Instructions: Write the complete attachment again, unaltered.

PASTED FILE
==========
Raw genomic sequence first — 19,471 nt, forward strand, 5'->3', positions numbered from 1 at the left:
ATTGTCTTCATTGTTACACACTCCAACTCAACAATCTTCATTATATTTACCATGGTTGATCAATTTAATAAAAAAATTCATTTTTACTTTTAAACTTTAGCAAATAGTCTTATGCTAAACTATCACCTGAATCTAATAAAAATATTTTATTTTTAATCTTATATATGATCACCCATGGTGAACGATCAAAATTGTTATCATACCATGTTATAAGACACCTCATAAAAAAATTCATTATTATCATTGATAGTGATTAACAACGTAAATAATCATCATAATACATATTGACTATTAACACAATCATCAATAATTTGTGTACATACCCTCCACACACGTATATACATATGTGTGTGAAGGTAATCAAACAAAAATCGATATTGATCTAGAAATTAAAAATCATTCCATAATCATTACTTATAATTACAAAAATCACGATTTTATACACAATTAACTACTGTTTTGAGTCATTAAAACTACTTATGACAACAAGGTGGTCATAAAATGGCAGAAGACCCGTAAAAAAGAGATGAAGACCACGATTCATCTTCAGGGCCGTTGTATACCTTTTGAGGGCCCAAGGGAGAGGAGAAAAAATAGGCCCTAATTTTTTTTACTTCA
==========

Raw genomic sequence first — 19,471 nt, forward strand, 5'->3', positions numbered from 1 at the left:
ATTGTCTTCATTGTTACACACTCCAACTCAACAATCTTCATTATATTTACCATGGTTGATCAATTTAATAAAAAAATTCATTTTTACTTTTAAACTTTAGCAAATAGTCTTATGCTAAACTATCACCTGAATCTAATAAAAATATTTTATTTTTAATCTTATATATGATCACCCATGGTGAACGATCAAAATTGTTATCATACCATGTTATAAGACACCTCATAAAAAAATTCATTATTATCATTGATAGTGATTAACAACGTAAATAATCATCATAATACATATTGACTATTAACACAATCATCAATAATTTGTGTACATACCCTCCACACACGTATATACATATGTGTGTGAAGGTAATCAAACAAAAATCGATATTGATCTAGAAATTAAAAATCATTCCATAATCATTACTTATAATTACAAAAATCACGATTTTATACACAATTAACTACTGTTTTGAGTCATTAAAACTACTTATGACAACAAGGTGGTCATAAAATGGCAGAAGACCCGTAAAAAAGAGATGAAGACCACGATTCATCTTCAGGGCCGTTGTATACCTTTTGAGGGCCCAAGGGAGAGGAGAAAAAATAGGCCCTAATTTTTTTTACTTCA